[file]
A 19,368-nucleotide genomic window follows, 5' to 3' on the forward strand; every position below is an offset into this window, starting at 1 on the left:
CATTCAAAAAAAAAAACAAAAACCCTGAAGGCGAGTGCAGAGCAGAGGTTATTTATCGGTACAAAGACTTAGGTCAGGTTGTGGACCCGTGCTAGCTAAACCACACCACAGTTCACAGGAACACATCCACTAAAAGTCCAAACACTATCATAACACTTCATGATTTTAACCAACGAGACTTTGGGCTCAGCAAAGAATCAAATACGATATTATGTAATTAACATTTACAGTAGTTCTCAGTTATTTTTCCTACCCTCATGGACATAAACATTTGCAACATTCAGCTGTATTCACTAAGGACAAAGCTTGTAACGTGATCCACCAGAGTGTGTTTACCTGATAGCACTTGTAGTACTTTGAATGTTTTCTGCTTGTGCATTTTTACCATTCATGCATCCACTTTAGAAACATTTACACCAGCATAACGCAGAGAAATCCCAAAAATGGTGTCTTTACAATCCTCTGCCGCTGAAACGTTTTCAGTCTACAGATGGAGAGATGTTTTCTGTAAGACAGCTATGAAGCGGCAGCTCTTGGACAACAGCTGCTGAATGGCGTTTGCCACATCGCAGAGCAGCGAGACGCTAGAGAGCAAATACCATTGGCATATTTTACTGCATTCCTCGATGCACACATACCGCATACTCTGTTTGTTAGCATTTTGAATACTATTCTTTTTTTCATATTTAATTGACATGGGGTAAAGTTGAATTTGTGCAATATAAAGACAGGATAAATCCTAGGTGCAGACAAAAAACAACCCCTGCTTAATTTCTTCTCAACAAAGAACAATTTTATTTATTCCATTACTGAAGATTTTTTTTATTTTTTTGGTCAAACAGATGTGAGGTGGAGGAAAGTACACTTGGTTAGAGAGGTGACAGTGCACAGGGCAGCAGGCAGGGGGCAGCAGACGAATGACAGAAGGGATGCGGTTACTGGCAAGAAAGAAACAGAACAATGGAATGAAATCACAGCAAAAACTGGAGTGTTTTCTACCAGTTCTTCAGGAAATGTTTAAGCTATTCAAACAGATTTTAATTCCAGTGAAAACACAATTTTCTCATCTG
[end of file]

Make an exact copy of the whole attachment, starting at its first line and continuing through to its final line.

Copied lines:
A 19,368-nucleotide genomic window follows, 5' to 3' on the forward strand; every position below is an offset into this window, starting at 1 on the left:
CATTCAAAAAAAAAAACAAAAACCCTGAAGGCGAGTGCAGAGCAGAGGTTATTTATCGGTACAAAGACTTAGGTCAGGTTGTGGACCCGTGCTAGCTAAACCACACCACAGTTCACAGGAACACATCCACTAAAAGTCCAAACACTATCATAACACTTCATGATTTTAACCAACGAGACTTTGGGCTCAGCAAAGAATCAAATACGATATTATGTAATTAACATTTACAGTAGTTCTCAGTTATTTTTCCTACCCTCATGGACATAAACATTTGCAACATTCAGCTGTATTCACTAAGGACAAAGCTTGTAACGTGATCCACCAGAGTGTGTTTACCTGATAGCACTTGTAGTACTTTGAATGTTTTCTGCTTGTGCATTTTTACCATTCATGCATCCACTTTAGAAACATTTACACCAGCATAACGCAGAGAAATCCCAAAAATGGTGTCTTTACAATCCTCTGCCGCTGAAACGTTTTCAGTCTACAGATGGAGAGATGTTTTCTGTAAGACAGCTATGAAGCGGCAGCTCTTGGACAACAGCTGCTGAATGGCGTTTGCCACATCGCAGAGCAGCGAGACGCTAGAGAGCAAATACCATTGGCATATTTTACTGCATTCCTCGATGCACACATACCGCATACTCTGTTTGTTAGCATTTTGAATACTATTCTTTTTTTCATATTTAATTGACATGGGGTAAAGTTGAATTTGTGCAATATAAAGACAGGATAAATCCTAGGTGCAGACAAAAAACAACCCCTGCTTAATTTCTTCTCAACAAAGAACAATTTTATTTATTCCATTACTGAAGATTTTTTTTATTTTTTTGGTCAAACAGATGTGAGGTGGAGGAAAGTACACTTGGTTAGAGAGGTGACAGTGCACAGGGCAGCAGGCAGGGGGCAGCAGACGAATGACAGAAGGGATGCGGTTACTGGCAAGAAAGAAACAGAACAATGGAATGAAATCACAGCAAAAACTGGAGTGTTTTCTACCAGTTCTTCAGGAAATGTTTAAGCTATTCAAACAGATTTTAATTCCAGTGAAAACACAATTTTCTCATCTG